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Denis Wallez
367,165 followers -
« Intentions do matter. »
« Intentions do matter. »

367,165 followers
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Where next, given the sun-setting of g+?

For those wanting to follow the progress on transforming the "Buddhism and Meditation", "Buddhism Q&A" and "Buddhist Art" g+ communities (cf. gplus.wallez.name/NJA4xM2E18Q), please subscribe to https://mailchi.mp/f77b1728b46b/migrating_googleplus_buddhism And, as I need time and resources to create this, please support my work, at koan.mu/donate.htm

On a personal level, the best I can offer for now is for people to register their email for the newsletter of Dharma.house at http://secret.dharma.house/newsletters/ Right now, Dharma.house is going through major changes, and the newsletter is in fact inactive… but it'll be used —in due time— to let people know where I am and what I offer (in relation to #Buddhism, #Dharma, #ethics …).

For the time being, on social media, I'll temporarily answer questions only in "Buddhism Q&A" on FB (www.facebook.com/groups/528306864247551). And yes, I do have serious ethical concerns w.r.t. using FB, so no, there's no warranty I'll stay there in the long run… hence "temporarily".

I remain reachable directly by email (via http://koan.mu or http://en.dharma.house) / google hangout / FB messenger.

#Buddhism #Dharma #SignalFlare
image: parcel-gilt wood figure of a Bodhisattva (Tibet, 18th century)
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'Good' karma will be experienced as pleasant ... But that's not necessarily the same as "experienced as planned" !

In fact, you might plan or hope for specific pleasant outcomes, 'rewards' so to speak for your good deeds... but that's prejudice, and that's clinging... i.e. two unwholesome behaviours in and of themselves!

If phenomena unfolded as planned, this might be pleasant indeed... But karma isn't limited by that.

Your plans might be turned upside down (which tends to cause suffering, if you cling to expectations —which you don't "have to"!) for the 'good' karma to then be experienced as positive...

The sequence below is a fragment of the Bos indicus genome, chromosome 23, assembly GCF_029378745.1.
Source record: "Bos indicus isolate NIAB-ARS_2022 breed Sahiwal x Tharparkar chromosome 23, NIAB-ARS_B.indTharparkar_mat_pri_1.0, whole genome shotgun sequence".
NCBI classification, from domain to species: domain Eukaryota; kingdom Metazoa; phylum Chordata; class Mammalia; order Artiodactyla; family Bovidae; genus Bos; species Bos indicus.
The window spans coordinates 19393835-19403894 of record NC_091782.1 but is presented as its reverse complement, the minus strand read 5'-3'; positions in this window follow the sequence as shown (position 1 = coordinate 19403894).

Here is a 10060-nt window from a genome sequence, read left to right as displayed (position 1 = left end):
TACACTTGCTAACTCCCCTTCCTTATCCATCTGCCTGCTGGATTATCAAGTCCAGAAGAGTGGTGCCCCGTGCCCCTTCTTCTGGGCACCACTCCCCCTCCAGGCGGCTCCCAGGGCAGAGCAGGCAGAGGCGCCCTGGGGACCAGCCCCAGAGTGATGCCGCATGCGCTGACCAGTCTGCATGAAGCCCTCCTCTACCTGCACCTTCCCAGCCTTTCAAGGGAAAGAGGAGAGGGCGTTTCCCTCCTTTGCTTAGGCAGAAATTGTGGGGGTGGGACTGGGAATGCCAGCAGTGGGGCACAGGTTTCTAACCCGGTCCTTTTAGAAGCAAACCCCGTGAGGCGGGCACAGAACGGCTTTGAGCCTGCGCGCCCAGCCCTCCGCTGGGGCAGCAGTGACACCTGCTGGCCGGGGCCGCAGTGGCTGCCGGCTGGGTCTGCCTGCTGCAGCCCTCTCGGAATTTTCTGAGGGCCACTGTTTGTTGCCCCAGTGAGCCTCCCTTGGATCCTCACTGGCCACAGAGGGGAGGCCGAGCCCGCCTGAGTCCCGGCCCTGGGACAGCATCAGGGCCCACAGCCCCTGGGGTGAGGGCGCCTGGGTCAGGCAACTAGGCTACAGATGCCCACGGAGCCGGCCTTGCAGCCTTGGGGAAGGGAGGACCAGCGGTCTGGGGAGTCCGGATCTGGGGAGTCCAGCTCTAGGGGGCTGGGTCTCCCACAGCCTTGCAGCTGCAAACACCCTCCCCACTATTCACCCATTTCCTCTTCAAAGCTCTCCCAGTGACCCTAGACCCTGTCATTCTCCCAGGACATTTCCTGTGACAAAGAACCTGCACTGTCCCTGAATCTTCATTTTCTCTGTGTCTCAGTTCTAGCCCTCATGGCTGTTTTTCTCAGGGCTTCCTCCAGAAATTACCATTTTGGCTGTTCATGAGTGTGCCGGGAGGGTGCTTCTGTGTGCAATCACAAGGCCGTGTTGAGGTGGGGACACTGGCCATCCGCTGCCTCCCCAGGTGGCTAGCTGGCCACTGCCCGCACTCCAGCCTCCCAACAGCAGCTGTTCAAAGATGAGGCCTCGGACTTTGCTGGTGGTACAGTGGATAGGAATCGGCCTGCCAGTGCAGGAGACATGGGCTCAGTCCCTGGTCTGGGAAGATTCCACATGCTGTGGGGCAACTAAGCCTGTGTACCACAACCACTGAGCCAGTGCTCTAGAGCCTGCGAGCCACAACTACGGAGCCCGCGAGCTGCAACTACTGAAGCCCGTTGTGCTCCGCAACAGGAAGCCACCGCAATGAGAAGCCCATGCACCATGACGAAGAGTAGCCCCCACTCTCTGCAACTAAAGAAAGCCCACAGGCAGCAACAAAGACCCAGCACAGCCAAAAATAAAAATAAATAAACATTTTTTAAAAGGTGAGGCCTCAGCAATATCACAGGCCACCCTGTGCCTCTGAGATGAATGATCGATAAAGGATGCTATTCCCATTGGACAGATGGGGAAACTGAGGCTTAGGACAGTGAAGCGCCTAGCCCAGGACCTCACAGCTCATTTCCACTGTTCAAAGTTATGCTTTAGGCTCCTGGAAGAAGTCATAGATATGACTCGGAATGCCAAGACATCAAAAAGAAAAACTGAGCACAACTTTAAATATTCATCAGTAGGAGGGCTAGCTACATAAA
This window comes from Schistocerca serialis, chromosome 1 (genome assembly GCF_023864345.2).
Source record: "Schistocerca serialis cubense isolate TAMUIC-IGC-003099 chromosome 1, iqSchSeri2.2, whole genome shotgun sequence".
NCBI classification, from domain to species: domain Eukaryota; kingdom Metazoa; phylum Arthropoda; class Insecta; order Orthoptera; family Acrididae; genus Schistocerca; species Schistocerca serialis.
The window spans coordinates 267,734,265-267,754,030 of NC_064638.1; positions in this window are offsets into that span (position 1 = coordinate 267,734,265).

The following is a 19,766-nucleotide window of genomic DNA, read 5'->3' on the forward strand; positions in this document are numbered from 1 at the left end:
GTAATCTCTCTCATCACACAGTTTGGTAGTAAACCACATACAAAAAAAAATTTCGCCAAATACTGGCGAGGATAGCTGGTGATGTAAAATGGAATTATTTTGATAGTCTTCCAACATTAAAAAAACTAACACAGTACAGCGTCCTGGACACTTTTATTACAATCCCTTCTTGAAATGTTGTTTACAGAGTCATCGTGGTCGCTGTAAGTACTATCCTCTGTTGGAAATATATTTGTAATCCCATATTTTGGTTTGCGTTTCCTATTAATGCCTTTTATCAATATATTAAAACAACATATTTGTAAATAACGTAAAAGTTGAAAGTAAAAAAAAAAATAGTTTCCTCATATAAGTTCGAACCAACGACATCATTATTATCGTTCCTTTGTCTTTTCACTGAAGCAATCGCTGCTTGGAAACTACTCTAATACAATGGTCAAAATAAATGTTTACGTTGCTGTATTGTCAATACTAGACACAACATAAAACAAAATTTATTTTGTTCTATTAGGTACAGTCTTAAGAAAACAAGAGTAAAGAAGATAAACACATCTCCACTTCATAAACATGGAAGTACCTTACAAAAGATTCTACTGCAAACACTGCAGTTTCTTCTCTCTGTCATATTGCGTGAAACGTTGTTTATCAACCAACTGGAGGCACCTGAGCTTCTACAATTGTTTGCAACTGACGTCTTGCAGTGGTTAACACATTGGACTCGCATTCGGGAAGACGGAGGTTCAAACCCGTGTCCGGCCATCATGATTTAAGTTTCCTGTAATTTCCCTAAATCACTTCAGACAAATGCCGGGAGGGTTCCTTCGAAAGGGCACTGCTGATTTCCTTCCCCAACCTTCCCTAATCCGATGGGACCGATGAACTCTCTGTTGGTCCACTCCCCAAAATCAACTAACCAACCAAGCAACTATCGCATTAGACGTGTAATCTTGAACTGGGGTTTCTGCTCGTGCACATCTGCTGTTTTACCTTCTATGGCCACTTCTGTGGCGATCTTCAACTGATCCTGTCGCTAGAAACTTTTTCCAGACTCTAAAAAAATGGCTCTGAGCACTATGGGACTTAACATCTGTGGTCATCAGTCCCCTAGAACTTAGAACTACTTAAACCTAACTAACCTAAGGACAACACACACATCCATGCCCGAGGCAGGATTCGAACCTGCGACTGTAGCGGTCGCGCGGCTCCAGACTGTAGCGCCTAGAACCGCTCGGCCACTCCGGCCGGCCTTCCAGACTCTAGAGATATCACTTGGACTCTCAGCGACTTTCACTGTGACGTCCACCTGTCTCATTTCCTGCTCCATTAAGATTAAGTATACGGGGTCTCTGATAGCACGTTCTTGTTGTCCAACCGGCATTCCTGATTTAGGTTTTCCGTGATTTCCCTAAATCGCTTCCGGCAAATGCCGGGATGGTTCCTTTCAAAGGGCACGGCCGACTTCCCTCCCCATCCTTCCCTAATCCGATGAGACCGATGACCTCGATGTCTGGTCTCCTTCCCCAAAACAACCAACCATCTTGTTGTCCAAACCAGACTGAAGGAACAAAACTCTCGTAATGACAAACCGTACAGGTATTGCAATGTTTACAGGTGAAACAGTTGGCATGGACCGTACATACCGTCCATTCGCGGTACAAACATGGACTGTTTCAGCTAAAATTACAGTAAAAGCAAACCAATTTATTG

So... do good deeds, then allow for positive surprises... Don't plan a particular way to reap your good karma, or you're likely planting seeds of failed expectations and subsequent disappointments, annoyances, anxiety, anguish, stress, suffering...

#Buddhism #karma #Dharma
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Zhaozhou asked a newly arrived monastic "Have you been here before?"
The monastic said "Yes, I have been here."
Zhaozhou said "Have a cup of tea."

Later he asked another monastic "Have you been here before?"
The monastic said "No, I haven't been here."
Zhaozhou said "Have a cup of tea."

The monastery director then asked Zhaozhou "Aside from the one who has been here, why did you say 'Have a cup of tea' to the one who had not been here?"
Zhaozhou said "Director!"
The director responded "Yes?"
Zhaozhou said "Have a cup of tea."

— case 233 of the Shōbōgenzō Sanbyakusoku by Dōgen

See also http://plus.google.com/+DenisWallez/posts/CAeoij22aSb

#Buddhism #Dharma #Zen
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Support a better world!
please

Since November 2011, I've been committed on google+ to spreading Buddhist philosophy and knowledge, which I see as inclusive and wholesome worldviews. I've moderated several large online communities to ensure high signal/noise ratios and constructive dialogue. I've answered all sorts of questions, very often beyond mere philosophy into practical applications in daily life.
No ads, no paywall, no membership, no clickbait, but the creation of original well-researched content, a supportive presence to discuss difficulties and to explore solutions, as well as a curation of others' contributions – food for thought and for emancipation, many hours a week.

Your financial support allows me to continue to respond to all who are interested, regardless of their personal (and at times seriously difficult) circumstances.
If you have been inspired or nourished by a post or even by comments or answers (to you or to others), please consider making a generous donation today. I will use it wisely for the flourishing of the Dharma.
By construction, this will be the last call on google+… If my contributions on this platform were worth something to you, it's "now or never" to manifest so.